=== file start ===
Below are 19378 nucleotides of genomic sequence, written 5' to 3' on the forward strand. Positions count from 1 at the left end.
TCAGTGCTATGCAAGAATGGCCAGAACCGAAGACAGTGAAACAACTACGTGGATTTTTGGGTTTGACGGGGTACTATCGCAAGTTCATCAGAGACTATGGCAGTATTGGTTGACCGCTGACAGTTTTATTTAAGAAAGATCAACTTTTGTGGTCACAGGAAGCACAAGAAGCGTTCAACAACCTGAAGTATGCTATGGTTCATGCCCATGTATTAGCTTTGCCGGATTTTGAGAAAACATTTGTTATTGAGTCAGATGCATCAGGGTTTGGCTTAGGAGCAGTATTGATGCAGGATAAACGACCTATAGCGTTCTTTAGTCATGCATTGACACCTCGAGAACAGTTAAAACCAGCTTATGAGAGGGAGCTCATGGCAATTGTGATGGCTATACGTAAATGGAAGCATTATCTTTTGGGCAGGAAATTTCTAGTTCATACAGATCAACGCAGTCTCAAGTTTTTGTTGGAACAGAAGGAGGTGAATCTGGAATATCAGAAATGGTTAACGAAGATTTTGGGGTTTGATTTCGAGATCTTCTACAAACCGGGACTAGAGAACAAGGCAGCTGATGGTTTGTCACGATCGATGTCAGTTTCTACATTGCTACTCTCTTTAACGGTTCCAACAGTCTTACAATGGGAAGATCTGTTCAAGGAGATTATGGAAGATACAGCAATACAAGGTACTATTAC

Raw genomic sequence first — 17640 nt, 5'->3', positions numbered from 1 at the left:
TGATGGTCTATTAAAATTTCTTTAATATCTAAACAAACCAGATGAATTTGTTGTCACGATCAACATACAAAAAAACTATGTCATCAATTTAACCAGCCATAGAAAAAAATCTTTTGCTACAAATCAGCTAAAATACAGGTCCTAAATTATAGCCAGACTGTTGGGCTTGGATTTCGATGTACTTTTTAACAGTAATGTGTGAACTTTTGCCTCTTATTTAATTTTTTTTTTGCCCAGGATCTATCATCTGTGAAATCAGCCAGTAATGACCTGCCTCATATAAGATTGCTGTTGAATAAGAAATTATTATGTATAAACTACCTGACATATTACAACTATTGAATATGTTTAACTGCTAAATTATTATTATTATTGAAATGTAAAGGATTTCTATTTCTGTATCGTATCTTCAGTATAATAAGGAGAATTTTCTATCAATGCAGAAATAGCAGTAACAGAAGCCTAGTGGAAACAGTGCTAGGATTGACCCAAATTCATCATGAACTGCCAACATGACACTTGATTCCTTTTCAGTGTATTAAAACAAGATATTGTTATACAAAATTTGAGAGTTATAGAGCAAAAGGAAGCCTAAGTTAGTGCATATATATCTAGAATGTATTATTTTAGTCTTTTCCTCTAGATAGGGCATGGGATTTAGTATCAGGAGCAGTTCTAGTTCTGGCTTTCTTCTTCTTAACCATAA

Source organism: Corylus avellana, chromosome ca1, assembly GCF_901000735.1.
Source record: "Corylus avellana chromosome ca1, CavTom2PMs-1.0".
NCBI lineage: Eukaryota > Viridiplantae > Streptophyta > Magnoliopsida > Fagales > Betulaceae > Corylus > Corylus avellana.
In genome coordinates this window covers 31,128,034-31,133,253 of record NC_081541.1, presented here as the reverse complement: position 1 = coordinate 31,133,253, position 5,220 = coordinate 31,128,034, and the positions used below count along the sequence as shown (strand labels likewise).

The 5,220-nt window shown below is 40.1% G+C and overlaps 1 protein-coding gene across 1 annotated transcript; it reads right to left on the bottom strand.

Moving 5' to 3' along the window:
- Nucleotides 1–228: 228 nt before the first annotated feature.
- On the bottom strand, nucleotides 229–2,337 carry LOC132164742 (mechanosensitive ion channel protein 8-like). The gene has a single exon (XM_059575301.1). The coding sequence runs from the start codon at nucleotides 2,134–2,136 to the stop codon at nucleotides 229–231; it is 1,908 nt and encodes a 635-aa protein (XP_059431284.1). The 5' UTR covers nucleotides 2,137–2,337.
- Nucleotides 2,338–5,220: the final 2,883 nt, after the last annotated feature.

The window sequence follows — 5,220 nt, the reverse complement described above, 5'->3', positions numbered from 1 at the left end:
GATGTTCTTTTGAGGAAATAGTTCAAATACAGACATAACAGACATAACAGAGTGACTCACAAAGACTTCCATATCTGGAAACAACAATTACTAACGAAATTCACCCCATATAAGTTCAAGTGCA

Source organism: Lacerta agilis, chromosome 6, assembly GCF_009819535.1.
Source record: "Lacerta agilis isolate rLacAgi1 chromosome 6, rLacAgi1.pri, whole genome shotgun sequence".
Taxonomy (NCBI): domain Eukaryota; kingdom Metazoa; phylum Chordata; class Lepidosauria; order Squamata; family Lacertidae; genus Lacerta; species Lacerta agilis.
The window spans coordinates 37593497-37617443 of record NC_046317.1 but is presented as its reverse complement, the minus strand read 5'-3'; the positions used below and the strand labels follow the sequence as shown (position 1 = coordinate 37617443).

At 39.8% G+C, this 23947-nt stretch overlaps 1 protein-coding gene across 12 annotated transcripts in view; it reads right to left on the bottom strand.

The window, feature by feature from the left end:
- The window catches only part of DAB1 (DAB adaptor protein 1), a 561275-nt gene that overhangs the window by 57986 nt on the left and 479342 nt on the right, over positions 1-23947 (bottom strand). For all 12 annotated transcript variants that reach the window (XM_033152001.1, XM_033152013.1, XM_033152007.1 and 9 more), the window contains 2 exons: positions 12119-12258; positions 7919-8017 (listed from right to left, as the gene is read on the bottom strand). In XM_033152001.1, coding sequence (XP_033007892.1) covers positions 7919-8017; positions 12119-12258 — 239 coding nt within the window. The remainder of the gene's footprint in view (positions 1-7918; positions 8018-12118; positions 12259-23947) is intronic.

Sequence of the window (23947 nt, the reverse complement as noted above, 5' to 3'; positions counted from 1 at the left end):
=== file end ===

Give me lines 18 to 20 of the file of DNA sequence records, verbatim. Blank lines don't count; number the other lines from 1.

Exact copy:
Taxonomy (NCBI): domain Eukaryota; kingdom Metazoa; phylum Chordata; class Lepidosauria; order Squamata; family Lacertidae; genus Lacerta; species Lacerta agilis.
The window spans coordinates 37593497-37617443 of record NC_046317.1 but is presented as its reverse complement, the minus strand read 5'-3'; the positions used below and the strand labels follow the sequence as shown (position 1 = coordinate 37617443).

At 39.8% G+C, this 23947-nt stretch overlaps 1 protein-coding gene across 12 annotated transcripts in view; it reads right to left on the bottom strand.